Leverage the powerful Create ML Data structure to ignite the data scientist in you
Data processing, handling, cleaning, and shaping plays a crucial role in Machine Learning. Panda, a powerful python package is one of the most sought after libraries used by data scientists to perform transformations on their datasets.
Despite having an easy syntax, Panda requires a steep learning curve. More so, because there are plenty of functions available for a variety of use cases and it takes time to get a hang of it all. Apple, through CreateML aims at bridging the gap between machine learning and application development to allow mobile developers to train and deploy models for on-device machine learning.
The introduction of Create ML, an easy to use interface to train different types of models by using pre-built templates and algorithms, has been a game-changer of sorts. And with the release of
MLDataTableApple strives to make data processing easier for mobile developers, by providing a spreadsheet-like data structure with an easier learning curve in comparison to Pandas.
MLDataTable is a useful data structure for managing tabular data. It has most of the functionalities of the Panda library, thereby making it the Panda for iOS and macOS Developers.
Besides being useful for parsing JSON and CSV datasets, MLDataTable is used in the following Create ML model templates:
In the next few sections, we’ll be exploring the functionalities offered by MLDataTable to make data manipulation easy and fun, especially for mobile developers.
A majority of datasets are in either JSON or CSV file formats. With MLDataTable, parsing such files into a tabular form by using Create ML is quick and easy. To begin with, you need to create a macOS playground in your Xcode and
import CreateML :
import CreateMLUIvar data = try MLDataTable(contentsOf: URL(fileURLWithPath: "path/to/your/file/movie_metadata.csv"))
On running the above code in the playground, you can view the tabular data in the playground previews as shown below:
To get a hold of the column names and types simply there are getter properties
Additionally, we can set our own parsing options in the
MLDataTable initializer. With options like
maxRows we can filter data from the files into our table.
A dictionary of column names and data values(which conform to the
MLDataValueConvertible protocol) can be converted to a
MLDataTable as well. The following code creates a dummy movie dataset consists of three rows and two columns:
let movieData: [String: MLDataValueConvertible] = ["Title": ["Titanic", "Shutter Island", "Warriors"],
"Director": ["James Cameron", "Martin Scorsese", "Gavin O'Connor"]]var movieTable = try MLDataTable(dictionary: movieData)
MLDataTable can be split, merged or transformed to generate an entirely new data table.
Splitting And Sorting Tables
The following code is used to divide a
MLDataTable into training and test datasets, which are used for model training and evaluation:
let (trainingData, testingData) = data.randomSplit(by: 0.8, seed: 5)
MLDataTables can be sorted by a particular column to give rise to a new MLDataTable:
data = data.sort(columnNamed: "director_name")
Merging Two Tables
Datasets such as the ones in recommender systems need this often. To do so we can use:
func append(contentsOf: MLDataTable)— adds a new table at the end of the current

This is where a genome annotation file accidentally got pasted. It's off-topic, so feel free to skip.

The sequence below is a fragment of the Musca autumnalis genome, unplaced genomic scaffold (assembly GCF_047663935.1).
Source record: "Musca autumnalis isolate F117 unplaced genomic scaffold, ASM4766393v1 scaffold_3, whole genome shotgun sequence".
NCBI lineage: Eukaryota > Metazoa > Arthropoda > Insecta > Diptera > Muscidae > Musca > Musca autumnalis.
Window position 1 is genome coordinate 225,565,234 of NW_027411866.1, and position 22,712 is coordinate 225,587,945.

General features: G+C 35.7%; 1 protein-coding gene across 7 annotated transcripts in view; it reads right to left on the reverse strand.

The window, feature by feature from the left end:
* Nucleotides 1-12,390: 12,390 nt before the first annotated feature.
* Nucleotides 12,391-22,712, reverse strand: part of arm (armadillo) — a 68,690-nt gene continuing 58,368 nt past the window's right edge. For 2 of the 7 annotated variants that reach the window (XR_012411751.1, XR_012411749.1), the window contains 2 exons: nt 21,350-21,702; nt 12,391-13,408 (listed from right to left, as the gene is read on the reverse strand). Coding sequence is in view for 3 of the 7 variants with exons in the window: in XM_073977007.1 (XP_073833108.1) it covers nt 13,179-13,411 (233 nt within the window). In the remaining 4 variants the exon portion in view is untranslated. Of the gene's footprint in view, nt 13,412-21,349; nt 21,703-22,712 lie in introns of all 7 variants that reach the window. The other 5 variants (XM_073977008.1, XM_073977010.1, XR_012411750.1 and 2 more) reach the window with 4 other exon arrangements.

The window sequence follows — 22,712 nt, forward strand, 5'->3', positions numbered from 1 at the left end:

func join(with: MLDataTable, on columnsNamed: , type: .inner)— merges rows based on the matching columns. If the columnNames are set as empty, it assumes all columns in the join.
Performing operations such as adding, removing, updating columns and data is a fairly common use case in data processing. For that, MLDataTable provides us with the following functions.
Adding, Removing, Renaming Columns
To add a column to the MLDataTable, simply append the
MLDataColumn It consists of row values. The following code extends the movie dictionary to MLDataTable dataset we created earlier with a new column:
var movieTable = try MLDataTable(dictionary: movieData)let genreColumn = MLDataColumn(["Drama", "Thriller", "Drama"])movieTable.addColumn(genreColumn, named: "Genre")
For removing a column, we simply invoke the
removeColumn method on the
MLDataTable instance with the column name string.
To rename an existing column to a new name, simply invoke the
func renameColumn(named: String, to: String) function on the MLDataTable instance.
Drop Duplicates Rows, Fill Missing Columns
While Panda provides functions such as
drop_duplicates for filling missing column values and dropping duplicating rows based on a certain set of conditions, MLDataTable has the following equivalent methods:
movieTable.dropDuplicates()movieTable.fillMissing(columnNamed: "Title", with: MLDataValue.string("NA"))
dropDuplicates function removes duplicates and returns a
MLDataTable containing all duplicate rows. Additionally, the function
dropMissing is used to drop rows with missing values.
To transform a column to a new one, we can use the map function which allows updating all the rows in a thread-safe manner.
show() function on the MLDataTable instance we can view the tabular data in a visual manner in our playgrounds as shown below:
Finally, exporting the MLDataTable to a CSV or JSON file is possible using the
write function. Many Create ML application templates require a CSV format, so the following function is fairly important:
try trainingData.writeCSV(to: URL(fileURLWithPath: "path/file.csv"))
So, we’ve explored the different use cases of MLDataTable and saw how easy it is for mobile developers looking to join the machine learning bandwagon, to use this awesome Create ML structure.
The idea of sharing the importance of MLDataTable in this piece came while I was working on another story. Only if time travel was possible, I’d rewrite that piece by using MLDataTable instead of Pandas for dataset importing and exporting to Create ML.
That’s it for this one. I hope you enjoyed reading.